Originally from Lafayette, LA Chef Kevin Tien began working in the corporate world but a career change charged by a passion for food and service placed him on a culinary path in 2009. After working with various restaurants in Louisiana, Texas, and Washington, DC, Kevin had an opportunity to open Himitsu in the neighborhood of Petworth in DC. He is currently the Executive Chef and Co-Owner of Himitsu. Since opening in 2016, Himitsu and Kevin have garnered national attention and accolades from all corners of the US.
When did you know you wanted to be a chef?
I always knew I really liked food and cooking ever since I was a kid. I found a cookbook in a home my family moved in to and was obsessed with it as a kid. I used to pick a recipe out of that cookbook every week and make it.
What is your favorite food memory?
My favorite food memory was being in the kitchen with my mom and grandma as a kid and making steamed bao buns stuffed with ground pork, a boiled egg, and Chinese sausage. I was always in charge of cutting the paper to put on the bottom of the bun before we steamed it and mixing the ground pork mixture.
When were you trained and how difficult was your training?
I received all of my training from various restaurants in Louisiana, Texas, and DC. I never went to culinary school and received all of my knowledge from work experience and from work colleagues.
Where does your inspiration come from?
I receive most of my inspiration from collaborating with friends in the industry and dining out a lot, and I mean dining out a lot.
What is the most essential item in your kitchen?
The most essential item in my kitchen is my moleskin notebook. I take notes on everything every day, it contains recipes, ideas, kitchen systems, and daily notes on what we can do to improve upon what we are already doing.
What advice would you give to an inspiring chef?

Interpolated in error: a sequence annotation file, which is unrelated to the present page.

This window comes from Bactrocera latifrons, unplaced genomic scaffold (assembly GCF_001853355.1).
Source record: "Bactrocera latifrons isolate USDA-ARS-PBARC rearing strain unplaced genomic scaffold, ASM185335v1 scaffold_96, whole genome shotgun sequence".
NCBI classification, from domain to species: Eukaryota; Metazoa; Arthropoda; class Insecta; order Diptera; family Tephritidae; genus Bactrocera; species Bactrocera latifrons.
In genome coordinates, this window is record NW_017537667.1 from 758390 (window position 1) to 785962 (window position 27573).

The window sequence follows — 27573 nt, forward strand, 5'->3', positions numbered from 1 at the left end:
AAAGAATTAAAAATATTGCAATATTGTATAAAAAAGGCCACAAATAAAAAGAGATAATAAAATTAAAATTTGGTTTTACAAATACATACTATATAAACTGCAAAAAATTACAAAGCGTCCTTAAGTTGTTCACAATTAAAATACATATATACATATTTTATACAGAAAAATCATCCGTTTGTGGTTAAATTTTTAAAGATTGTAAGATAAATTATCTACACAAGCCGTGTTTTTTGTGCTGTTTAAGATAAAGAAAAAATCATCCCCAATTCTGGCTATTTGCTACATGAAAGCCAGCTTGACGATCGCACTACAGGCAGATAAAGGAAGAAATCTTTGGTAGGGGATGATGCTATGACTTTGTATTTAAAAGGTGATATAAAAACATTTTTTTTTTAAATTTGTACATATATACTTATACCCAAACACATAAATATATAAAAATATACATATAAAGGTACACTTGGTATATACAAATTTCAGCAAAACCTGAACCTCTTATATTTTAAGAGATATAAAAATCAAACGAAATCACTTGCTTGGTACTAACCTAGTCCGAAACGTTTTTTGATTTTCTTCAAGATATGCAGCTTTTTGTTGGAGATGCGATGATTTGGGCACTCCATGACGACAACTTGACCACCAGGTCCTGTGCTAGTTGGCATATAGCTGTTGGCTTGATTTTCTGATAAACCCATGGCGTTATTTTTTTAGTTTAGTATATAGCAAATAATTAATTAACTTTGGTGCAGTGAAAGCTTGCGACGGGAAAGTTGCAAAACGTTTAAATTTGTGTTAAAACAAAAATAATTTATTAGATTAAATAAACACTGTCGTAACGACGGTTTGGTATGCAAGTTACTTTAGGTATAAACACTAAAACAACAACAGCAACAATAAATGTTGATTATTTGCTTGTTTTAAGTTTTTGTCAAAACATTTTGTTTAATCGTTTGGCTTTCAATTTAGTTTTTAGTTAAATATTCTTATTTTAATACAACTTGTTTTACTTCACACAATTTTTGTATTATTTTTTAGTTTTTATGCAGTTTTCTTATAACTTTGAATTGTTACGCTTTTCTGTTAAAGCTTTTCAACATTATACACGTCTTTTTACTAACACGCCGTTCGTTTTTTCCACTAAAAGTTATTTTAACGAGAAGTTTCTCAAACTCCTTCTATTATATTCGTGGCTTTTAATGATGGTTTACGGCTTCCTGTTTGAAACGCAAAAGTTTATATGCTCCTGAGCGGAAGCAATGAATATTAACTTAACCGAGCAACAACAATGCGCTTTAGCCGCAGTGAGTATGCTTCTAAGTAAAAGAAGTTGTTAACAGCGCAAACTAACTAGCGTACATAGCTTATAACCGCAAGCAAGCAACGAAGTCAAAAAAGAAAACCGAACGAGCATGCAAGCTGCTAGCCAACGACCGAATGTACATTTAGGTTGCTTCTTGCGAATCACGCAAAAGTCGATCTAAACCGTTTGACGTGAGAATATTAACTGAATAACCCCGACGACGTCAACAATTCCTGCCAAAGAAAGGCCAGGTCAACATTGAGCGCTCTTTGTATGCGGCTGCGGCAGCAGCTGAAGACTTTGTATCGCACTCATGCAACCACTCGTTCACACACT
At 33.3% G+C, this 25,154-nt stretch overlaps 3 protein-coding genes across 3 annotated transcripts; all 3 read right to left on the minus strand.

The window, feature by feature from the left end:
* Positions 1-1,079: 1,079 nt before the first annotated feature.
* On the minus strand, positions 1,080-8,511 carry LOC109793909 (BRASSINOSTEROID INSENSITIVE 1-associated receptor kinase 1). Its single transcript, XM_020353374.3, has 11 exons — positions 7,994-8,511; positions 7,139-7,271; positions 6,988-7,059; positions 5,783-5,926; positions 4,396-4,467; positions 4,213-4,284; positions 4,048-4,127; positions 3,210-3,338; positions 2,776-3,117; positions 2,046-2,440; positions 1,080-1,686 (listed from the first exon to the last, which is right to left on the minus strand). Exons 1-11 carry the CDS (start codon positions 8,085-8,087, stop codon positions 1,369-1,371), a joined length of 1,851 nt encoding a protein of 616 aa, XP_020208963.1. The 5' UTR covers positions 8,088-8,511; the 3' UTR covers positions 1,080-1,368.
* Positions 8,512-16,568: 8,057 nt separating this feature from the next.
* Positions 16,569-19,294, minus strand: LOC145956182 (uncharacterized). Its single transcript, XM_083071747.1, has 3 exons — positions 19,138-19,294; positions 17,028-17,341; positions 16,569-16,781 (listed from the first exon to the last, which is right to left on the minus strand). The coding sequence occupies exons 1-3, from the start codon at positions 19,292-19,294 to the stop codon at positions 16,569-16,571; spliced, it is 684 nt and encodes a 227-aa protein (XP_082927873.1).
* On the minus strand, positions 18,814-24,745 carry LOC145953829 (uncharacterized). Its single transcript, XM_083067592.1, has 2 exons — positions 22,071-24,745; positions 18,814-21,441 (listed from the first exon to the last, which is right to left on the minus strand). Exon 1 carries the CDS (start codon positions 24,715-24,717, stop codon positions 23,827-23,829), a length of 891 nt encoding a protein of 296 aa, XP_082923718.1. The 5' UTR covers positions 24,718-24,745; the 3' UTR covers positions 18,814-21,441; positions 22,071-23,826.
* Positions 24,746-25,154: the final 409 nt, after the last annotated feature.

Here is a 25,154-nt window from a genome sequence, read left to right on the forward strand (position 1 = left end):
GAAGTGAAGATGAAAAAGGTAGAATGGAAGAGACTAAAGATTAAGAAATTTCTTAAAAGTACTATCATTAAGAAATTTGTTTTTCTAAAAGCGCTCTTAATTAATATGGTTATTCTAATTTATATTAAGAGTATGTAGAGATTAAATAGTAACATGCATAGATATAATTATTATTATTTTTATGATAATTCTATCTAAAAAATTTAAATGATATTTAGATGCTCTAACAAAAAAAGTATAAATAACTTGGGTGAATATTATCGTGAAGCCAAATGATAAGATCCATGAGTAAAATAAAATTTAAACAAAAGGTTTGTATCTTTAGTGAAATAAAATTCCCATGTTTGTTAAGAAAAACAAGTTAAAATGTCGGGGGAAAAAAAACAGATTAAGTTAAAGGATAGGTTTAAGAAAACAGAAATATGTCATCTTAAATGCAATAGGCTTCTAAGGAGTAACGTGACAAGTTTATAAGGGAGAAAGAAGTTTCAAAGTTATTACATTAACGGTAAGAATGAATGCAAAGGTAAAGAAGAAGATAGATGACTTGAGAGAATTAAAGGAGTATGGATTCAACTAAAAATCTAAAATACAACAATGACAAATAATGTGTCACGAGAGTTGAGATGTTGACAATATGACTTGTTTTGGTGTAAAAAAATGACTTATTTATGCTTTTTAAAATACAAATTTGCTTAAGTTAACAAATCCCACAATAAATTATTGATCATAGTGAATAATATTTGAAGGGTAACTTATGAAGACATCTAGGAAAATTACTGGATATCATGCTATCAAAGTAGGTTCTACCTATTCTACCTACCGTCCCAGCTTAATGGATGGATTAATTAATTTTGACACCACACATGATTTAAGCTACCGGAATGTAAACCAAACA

To be humble and work as hard as you can to be the best, but at the same time to remember you are never the best. Learn from others, it doesn’t necessarily have to be a recipe or a technique but even the way someone organizes themselves.
What was your funniest kitchen accident?
I once spilled 12 quarts of blueberry juice on myself and ended up looking like a smurf for a whole day.
Who in the food world do you most admire?
I admire Jose Andres the most. Not only is he an amazing chef, but he is tirelessly working on changing food politics and using the power of food to change the world and help others.
What is your favorite food to cook with?
I love working with seafood.
What food do you think is the most challenging to cook with?
For myself, vegetables are the hardest to work with. I always want to make a dish that uses that product in the best way possible to highlight the vegetable itself, but I always tend to over-complicate things.
What do you like to eat when you are home?
When at home, I always like to keep it simple and just eat toast and eggs.
What do you love most about your job?
I love seeing the guests enjoy their time here at the restaurant. To see everyone having a good time and enjoying themselves, there is nothing more satisfying.
What would your last meal be if you were on death row?
For my last meal, I would actually request fast food from all my favorite places: spicy chicken sandwich from Chick-Fil-A; big mac and fries from McDonald’s; onion rings from Burger King; chicken tender combo with extra texas toast from Raising Canes; supreme chalupa from Taco Bell.